The New York Times Co.’s decision to reportedly acquire The Athletic in a deal valued at roughly $550 million finally puts to an end the wild deal-seeking rollercoaster ride the subscription-focused sports publisher took part in throughout 2021.
News of The Athletic first entering M&A talks broke in March, when the WSJ reported that the sports site was discussing a merger with Axios. The WSJ then in early May reported that The Athletic had halted talks with Axios and instead viewed the NYT as an ideal M&A partner.
The NYT was then reportedly in talks to buy The Athletic but apparently wasn’t as of June due to disagreements over sale price. Nearly a month after that report, Front Office Sports and Puck separately reported that the New York Times was back to being interested in The Athletic.
So at one point M&A news related to The Athletic in 2021 felt like “Knives Out 2” cast announcements: endless and less meaningful each time.
But the way The Athletic did end its M&A journey speaks to what its co-founders Alex Mather and Adam Hansmann hope to eventually grow their subscription sports site into.
For example, the fact that The Athletic pursued a deal with the NYT, a large legacy publisher with a robust subscriber base, rather than an advertising-focused digital publisher like Axios, suggests how Mather and Hansmann view fast-tracking paid sub growth as one of their main goals.
Additionally, The Athletic pursing a deal with the NYT over one with a sports betting operator like DraftKings (which at one point was reportedly interested in The Athletic) suggests that the sports publisher was focused on finding a M&A partner that could boost the growth of its editorial products like its podcasts in the long-term. And a massive publisher like the Times is more suited for that task than a sports gambling operator that lacks the same established reader and listener base.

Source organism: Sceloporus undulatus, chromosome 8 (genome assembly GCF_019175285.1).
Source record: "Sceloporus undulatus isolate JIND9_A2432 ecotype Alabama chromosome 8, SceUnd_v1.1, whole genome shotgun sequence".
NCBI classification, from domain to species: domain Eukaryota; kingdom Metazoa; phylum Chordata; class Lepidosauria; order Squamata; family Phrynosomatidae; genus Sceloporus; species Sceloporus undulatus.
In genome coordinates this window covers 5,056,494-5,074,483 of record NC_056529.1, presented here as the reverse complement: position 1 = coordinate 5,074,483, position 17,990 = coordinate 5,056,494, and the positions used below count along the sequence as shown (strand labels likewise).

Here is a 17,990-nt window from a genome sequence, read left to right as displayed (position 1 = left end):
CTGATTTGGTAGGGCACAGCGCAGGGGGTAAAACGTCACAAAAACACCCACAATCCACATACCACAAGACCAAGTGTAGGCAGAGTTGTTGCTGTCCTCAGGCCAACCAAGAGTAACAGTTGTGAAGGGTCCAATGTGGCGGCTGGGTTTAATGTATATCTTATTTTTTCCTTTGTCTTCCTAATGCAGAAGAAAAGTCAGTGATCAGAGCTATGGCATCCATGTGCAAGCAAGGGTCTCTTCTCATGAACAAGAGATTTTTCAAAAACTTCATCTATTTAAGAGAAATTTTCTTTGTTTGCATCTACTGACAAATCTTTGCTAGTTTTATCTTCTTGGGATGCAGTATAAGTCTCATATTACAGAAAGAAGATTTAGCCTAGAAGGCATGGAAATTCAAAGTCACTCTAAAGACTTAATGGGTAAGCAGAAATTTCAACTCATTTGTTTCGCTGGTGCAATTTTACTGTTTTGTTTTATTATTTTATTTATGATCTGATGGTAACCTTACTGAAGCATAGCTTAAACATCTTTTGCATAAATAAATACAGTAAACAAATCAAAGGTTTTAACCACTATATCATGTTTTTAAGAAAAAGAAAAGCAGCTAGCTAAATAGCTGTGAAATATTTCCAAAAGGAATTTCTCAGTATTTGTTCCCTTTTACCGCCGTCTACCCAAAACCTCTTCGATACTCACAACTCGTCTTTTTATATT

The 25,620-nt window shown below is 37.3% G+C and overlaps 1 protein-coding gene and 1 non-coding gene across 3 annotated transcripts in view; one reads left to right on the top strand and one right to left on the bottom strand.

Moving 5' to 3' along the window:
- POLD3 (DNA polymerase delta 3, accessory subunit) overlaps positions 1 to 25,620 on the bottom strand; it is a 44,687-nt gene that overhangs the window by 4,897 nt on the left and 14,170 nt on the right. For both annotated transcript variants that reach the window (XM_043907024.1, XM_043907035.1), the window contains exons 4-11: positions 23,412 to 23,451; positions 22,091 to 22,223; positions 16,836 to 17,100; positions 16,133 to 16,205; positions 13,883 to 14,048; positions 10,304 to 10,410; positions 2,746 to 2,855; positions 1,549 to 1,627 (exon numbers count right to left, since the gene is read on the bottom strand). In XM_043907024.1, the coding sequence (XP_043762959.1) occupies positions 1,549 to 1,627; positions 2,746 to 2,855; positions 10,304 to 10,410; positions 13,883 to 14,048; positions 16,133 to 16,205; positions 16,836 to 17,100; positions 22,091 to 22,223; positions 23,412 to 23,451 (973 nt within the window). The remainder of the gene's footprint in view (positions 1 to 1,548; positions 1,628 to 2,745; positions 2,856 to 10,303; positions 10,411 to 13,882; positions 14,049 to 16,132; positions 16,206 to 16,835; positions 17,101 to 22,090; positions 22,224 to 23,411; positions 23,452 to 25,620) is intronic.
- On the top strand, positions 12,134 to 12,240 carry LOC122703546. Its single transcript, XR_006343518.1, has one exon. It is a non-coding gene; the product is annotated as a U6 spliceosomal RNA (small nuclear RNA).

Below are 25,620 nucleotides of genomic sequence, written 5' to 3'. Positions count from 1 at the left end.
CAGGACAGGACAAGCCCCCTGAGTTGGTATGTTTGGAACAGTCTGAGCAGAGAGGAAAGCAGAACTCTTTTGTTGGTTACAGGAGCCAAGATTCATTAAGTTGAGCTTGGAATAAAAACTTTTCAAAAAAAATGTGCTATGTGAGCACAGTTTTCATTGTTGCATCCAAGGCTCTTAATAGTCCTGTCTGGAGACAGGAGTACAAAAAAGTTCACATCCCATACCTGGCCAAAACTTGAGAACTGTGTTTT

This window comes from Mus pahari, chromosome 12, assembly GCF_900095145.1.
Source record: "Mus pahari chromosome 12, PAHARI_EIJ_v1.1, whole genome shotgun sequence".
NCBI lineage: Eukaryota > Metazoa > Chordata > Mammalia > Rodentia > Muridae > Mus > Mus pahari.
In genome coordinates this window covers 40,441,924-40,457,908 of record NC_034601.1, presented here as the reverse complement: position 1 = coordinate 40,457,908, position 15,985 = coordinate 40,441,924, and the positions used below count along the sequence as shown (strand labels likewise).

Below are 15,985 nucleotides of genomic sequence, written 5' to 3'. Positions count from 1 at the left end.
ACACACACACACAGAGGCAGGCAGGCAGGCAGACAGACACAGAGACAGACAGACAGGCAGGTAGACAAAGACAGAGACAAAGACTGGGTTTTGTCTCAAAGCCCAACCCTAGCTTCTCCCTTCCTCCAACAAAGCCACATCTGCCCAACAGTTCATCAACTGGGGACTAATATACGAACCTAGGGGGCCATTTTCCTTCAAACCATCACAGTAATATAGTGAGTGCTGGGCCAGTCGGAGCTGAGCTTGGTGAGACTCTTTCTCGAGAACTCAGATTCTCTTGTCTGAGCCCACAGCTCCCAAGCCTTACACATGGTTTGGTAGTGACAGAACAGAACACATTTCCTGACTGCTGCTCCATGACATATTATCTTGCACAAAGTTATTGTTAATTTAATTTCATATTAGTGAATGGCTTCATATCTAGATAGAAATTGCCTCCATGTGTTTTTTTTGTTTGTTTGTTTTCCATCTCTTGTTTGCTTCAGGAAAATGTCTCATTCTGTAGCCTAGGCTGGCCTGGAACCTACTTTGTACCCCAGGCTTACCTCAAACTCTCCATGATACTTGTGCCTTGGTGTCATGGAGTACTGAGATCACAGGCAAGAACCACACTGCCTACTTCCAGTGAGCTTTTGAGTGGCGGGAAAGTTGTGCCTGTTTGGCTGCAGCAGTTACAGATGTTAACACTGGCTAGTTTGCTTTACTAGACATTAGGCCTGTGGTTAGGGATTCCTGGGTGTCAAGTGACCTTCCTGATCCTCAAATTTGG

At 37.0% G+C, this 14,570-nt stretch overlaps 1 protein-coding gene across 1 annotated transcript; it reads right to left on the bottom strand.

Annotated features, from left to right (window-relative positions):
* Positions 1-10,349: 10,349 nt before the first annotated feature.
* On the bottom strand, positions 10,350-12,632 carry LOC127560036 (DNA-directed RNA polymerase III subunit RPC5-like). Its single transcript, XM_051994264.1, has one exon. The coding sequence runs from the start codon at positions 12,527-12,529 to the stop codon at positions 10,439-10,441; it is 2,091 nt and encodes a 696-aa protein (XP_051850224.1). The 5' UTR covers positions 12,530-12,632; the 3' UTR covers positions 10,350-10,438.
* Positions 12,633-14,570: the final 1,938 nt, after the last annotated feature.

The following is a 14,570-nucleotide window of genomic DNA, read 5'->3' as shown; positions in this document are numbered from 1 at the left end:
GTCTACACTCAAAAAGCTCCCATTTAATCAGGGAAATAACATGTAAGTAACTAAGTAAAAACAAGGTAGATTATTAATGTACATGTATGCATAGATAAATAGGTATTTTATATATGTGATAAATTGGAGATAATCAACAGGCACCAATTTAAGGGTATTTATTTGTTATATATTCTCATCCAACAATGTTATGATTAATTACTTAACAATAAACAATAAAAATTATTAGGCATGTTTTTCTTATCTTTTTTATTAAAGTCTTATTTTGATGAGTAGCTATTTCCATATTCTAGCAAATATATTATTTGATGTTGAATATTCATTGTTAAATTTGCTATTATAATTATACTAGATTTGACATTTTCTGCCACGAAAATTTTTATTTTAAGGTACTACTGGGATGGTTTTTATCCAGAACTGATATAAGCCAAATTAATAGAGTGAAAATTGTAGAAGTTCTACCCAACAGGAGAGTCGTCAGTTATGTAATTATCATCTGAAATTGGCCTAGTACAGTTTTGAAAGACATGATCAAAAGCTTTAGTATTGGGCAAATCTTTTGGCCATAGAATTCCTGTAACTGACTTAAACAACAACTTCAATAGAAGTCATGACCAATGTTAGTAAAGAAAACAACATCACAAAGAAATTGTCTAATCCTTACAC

For example, The Athletic had over 115 shows as of late November that in total received 10 million downloads a month. Meanwhile, the NYT had nine active shows that received over 92 million downloads in November. The Times could easily shout out some of The Athletic’s podcasts on its own big audio shows to boost its new acquiree’s monthly download total.
Of course, an M&A deal was not totally up to The Athletic. Any deal is a two-way street and The Athletic’s founders had to be careful in not pursuing dead-end deals that came at the expense of other potential acquirers losing interest.
But the previous news of The Athletic halting talks with Axios and speaking with sports betting firms suggests its decision to tie-up with the NYT was at least partially a matter of choice, rather than one being made entirely out of desperation for survival.
Meanwhile, the deal closing signals what value the New York Times places on The Athletic’s 1.2 million subscribers. After all, the NYT in February ambitiously said it believed that it could eventually reach 15 to 30 million subscribers over time. The legacy publisher had 8.3 million subscribers as of Q3, a figure well on its way to reaching the NYT’s original goal (stated in February 2019) of hitting 10 million subscribers by 2025.
It’s not hard to see a future where the NYT begins to offer a bundle that includes access to The Athletic and the Times for one flat fee.